I don’t think I quite know how to handle that yet. I know, theoretically, that people are listening. But when it comes down to it, I think it still really scares me. It’s not like a conscious fear that people are gonna judge me or they’re not gonna like me. It’s just the nature of vulnerability, and being known […] Most of the time, I feel it is a really positive thing, because then I get to connect with people, strangers over things that we never would have gotten to talk about otherwise. So most of the time, it feels extremely positive. But right now, right after releasing the album, there’s definitely still some fear involved.
Is there a fan interaction that has really stuck with you, connecting through your music?
Oh, my God, so many! It’s not like my dms are flooded. But when people do reach out, it’s always meaningful. […] I went on my first tour last month, and I was opening for another band so I didn’t really expect anybody to be there for me. But at pretty much every show, there was somebody there for me. And I was so touched by [the fact] most of them said ‘I’ve been listening to the songs for years’ most of them had found me from the first album, which I was really surprised by. And so it is really meaningful for me when I hear that people have been listening on their own, in private, and they never reached out and never said anything. And now I just get to meet them and hear that it meant something to them for so long and I had no idea. That just always blows my mind. I get in my head about thinking that the only people you’re impacting are the ones that you know about. But whether you’re a musician or not, there’s always somebody out there that you impacted in some way that you don’t even realize. And it sounds so cheesy coming right out but it feels really profound as it’s happening. Especially the song “Erotic” from the album any messages I get about that feel probably the most poignant, because it’s just so painful. When people feel like they have somebody that understands their experience, that always hits me really hard.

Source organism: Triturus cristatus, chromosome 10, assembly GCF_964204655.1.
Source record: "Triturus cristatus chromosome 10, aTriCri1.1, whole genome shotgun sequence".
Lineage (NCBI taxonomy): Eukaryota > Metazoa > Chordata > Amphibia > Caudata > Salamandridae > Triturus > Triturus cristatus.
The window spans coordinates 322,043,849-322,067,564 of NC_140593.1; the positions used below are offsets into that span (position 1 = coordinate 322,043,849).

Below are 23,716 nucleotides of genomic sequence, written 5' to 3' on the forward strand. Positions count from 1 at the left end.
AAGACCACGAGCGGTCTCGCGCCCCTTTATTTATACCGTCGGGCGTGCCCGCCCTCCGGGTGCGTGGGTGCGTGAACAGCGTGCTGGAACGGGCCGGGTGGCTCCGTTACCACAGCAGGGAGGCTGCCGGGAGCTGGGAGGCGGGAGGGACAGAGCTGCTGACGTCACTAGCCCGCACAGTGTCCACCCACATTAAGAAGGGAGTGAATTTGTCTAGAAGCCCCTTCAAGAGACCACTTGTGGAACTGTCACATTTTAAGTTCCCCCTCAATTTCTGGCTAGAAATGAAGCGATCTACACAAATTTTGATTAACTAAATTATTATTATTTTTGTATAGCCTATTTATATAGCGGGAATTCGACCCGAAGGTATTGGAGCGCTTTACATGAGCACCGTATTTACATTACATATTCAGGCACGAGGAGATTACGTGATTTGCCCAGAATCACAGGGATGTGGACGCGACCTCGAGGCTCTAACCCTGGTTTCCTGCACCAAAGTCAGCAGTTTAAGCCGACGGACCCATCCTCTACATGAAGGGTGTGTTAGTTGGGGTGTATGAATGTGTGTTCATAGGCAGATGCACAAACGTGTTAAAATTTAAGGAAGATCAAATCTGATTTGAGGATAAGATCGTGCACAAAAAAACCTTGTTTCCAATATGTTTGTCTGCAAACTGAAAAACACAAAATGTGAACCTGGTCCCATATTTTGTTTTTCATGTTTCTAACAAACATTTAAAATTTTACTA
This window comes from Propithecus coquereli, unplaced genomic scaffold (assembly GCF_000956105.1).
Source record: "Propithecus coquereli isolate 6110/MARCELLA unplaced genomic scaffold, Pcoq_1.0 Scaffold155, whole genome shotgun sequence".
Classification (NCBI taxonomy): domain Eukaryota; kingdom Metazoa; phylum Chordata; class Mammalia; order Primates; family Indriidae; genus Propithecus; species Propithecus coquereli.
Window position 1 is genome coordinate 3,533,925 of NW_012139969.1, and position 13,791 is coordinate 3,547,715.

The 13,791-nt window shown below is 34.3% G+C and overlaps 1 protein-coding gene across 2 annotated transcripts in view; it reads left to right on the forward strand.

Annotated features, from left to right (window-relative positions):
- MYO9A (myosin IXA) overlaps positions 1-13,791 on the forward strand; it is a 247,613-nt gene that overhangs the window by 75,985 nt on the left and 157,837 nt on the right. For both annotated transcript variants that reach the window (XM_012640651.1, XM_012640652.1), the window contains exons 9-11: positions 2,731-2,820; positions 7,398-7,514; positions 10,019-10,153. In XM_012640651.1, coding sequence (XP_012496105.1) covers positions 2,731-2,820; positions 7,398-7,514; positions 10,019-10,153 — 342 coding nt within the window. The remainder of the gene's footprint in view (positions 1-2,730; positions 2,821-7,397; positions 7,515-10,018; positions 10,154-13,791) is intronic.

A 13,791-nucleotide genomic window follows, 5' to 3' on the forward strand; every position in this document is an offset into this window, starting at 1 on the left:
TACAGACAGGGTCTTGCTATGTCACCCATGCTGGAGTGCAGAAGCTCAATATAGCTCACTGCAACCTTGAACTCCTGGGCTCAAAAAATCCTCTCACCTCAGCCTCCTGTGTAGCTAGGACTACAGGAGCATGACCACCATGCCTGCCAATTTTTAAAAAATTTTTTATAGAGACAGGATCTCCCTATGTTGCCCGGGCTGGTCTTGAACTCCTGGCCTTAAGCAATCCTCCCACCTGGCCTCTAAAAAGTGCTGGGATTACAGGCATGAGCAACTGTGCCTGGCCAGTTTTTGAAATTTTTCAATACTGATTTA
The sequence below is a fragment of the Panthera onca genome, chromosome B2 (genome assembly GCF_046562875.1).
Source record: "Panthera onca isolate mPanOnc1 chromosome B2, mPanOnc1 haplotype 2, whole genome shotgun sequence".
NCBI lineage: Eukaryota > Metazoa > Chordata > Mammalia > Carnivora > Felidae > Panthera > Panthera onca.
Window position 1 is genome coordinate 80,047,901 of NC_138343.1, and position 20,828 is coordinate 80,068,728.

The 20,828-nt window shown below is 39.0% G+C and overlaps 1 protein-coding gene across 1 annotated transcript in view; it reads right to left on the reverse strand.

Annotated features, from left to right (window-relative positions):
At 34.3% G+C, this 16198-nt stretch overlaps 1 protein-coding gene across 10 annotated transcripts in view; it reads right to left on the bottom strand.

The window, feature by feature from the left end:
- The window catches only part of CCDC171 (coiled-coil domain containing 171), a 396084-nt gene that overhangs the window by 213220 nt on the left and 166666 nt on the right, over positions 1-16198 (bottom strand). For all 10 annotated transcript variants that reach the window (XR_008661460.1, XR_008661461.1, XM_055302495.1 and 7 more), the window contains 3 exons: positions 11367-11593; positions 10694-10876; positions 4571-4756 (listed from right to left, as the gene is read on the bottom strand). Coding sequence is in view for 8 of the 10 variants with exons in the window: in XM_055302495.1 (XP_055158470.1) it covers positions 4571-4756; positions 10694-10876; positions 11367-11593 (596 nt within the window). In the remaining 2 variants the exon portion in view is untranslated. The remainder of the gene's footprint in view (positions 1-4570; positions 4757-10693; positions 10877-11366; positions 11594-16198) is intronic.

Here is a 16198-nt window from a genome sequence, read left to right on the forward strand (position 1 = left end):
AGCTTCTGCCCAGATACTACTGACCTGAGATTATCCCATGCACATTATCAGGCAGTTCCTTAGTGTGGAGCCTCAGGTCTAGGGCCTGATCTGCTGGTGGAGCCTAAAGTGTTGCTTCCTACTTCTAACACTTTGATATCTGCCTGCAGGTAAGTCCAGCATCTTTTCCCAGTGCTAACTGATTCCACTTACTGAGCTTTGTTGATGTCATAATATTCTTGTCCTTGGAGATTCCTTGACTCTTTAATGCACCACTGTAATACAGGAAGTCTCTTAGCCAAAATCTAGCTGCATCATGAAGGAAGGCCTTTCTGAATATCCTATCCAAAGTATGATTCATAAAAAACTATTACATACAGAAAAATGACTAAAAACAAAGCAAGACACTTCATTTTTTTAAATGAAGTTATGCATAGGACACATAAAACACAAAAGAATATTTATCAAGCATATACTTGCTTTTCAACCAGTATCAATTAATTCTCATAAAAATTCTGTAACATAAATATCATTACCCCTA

Where does the name “This Is a Good Sign” come from?
I don’t even know where I got it but I had this yellow street sign that said, “this is a good sign” on my wall forever. I remember when I was first starting therapy, and really in the thick of all the things that are talked about on the album. I remember looking at that sign and what it meant to me was that all of the difficulty that I’m experiencing and all of the muck that I’m wading through in how painful that experience, the pain of that is actually a good sign that I’m moving in the right direction and I’m looking at the right stuff. Not all pain is a good sign, obviously, there are things to move away from, but I feel I’m getting more and more in tune with my own intuition that says this is the right direction. Just because this hurts doesn’t mean it’s wrong it means you’re really feeling through something important. My favorite little metaphor for it is when you have a splinter. When you’re going to find the splinter with tweezers or something, the more that hurts you know you’re getting closer to the wound. You have to move towards it in order to get it out and experience the relief of it. So it really is all about like a clearing of all of it so that you can feel better.
Is that what you experienced while writing the album?
Yes, absolutely. Every song felt like I was scooping out a little bit more.
What do you think of upcoming projects will kind of be like now that you’ve processed a lot of what you’ve gone through?
That’s a good ass question. I don’t know if you’ve ever heard of the term sophomore slump, this is my sophomore album. However, I spent a lot of time writing it. I think this sophomore slump is referring to when you have all these years to like, come up with your best work and then there’s a lot less time in between the next thing because people are sort of expecting something else. I don’t really know what’s gonna come out. I have been writing and I do think that writing will always feel that way. I hope it will feel like me going to that really honest place and scooping out what doesn’t serve me anymore. I’m still doing that but I’m definitely also in pursuit of joy [ and connection] in a way I never have been. I’m hoping that shows up somehow, too. I do write about joy and love but I’m wanting even more of that and I don’t know exactly how that’s going to manifest. But I’m excited to see what the next thing will be. I’m sure it’ll always be like a conglomeration of lots of different feelings.
So much of your discography is just you and a guitar, what about that stripped back sound appeals to you?